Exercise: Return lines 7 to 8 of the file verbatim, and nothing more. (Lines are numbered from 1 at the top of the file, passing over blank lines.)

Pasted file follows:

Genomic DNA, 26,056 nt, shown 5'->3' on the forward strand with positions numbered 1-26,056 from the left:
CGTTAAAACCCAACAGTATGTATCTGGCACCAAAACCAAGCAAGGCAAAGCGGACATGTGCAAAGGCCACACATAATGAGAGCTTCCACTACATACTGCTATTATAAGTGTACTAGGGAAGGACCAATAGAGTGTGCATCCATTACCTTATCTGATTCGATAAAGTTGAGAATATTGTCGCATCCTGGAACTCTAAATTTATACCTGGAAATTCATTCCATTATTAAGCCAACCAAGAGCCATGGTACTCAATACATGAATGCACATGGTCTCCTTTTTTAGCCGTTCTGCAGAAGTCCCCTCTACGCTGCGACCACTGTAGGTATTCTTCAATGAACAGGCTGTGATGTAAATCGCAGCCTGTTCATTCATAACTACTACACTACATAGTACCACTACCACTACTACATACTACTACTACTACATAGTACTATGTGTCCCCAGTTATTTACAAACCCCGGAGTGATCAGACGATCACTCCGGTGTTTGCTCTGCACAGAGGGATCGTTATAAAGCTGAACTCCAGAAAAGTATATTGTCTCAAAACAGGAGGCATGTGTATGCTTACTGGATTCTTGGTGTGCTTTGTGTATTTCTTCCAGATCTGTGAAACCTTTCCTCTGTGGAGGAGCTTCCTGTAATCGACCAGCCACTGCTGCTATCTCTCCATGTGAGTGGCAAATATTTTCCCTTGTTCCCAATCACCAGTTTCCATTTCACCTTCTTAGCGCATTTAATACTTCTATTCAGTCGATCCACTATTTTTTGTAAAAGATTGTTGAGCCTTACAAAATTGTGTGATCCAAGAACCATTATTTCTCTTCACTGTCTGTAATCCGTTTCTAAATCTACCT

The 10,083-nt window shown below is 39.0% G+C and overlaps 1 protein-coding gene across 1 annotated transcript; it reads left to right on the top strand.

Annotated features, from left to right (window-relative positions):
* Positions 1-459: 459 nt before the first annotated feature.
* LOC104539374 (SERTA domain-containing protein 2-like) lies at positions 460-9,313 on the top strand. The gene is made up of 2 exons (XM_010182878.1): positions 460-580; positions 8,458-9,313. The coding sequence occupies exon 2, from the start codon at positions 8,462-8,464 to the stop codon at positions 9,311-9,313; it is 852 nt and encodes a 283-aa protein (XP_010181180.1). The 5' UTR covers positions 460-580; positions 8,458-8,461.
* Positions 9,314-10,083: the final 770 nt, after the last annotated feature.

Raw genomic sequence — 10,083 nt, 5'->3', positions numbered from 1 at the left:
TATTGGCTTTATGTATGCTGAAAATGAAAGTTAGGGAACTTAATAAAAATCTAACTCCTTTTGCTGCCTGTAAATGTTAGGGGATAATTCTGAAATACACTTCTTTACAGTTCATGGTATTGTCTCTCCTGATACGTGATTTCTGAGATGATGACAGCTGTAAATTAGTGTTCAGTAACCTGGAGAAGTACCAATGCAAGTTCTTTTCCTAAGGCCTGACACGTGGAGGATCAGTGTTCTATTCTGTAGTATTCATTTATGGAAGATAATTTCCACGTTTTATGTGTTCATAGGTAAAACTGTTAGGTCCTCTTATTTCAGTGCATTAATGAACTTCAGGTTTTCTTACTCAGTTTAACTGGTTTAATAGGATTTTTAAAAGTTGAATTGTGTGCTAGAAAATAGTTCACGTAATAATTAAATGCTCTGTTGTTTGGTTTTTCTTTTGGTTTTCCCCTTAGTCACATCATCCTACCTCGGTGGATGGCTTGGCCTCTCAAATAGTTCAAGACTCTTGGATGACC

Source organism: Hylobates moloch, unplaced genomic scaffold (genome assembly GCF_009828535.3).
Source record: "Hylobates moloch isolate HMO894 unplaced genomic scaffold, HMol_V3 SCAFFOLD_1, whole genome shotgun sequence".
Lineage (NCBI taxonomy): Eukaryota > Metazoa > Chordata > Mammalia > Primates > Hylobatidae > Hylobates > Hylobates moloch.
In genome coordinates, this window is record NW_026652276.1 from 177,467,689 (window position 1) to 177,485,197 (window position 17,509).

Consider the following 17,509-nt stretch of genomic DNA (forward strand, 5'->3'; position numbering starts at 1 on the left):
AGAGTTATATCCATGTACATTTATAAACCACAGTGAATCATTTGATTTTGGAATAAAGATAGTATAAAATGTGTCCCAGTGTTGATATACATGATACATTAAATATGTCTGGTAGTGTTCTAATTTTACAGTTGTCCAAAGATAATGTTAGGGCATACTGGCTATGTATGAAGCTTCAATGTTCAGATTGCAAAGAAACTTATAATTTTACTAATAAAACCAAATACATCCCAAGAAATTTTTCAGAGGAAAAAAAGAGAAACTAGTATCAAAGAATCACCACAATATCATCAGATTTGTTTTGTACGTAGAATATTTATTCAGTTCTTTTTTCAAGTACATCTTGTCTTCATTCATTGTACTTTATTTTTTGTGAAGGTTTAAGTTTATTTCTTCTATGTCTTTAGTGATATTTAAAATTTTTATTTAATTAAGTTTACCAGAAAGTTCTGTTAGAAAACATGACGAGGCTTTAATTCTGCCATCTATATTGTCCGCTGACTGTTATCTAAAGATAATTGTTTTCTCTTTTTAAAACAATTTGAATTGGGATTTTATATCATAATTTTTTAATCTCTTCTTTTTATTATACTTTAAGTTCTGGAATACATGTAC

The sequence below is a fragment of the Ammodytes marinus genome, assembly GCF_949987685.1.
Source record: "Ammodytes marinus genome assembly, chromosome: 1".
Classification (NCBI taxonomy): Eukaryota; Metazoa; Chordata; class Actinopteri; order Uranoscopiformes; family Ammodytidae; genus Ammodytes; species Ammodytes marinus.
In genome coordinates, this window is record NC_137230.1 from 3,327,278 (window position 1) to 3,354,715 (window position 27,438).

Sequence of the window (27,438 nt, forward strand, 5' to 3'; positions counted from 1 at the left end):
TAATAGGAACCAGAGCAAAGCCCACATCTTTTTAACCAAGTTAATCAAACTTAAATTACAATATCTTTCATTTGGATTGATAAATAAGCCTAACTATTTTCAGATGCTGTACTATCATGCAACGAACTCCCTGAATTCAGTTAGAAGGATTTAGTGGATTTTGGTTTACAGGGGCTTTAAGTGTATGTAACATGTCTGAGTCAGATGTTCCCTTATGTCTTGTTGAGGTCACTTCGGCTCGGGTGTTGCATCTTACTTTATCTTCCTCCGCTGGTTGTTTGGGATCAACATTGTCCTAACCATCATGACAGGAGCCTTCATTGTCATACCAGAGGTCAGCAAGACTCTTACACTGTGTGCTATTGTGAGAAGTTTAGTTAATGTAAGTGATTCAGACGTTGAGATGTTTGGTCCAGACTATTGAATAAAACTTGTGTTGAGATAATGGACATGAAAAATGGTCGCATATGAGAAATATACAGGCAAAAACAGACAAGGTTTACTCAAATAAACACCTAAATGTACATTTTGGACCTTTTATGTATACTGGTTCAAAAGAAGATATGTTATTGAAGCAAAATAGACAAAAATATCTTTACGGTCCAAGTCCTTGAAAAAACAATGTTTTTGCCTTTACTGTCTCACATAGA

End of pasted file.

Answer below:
* Positions 9,314-10,083: the final 770 nt, after the last annotated feature.

Raw genomic sequence — 10,083 nt, 5'->3', positions numbered from 1 at the left: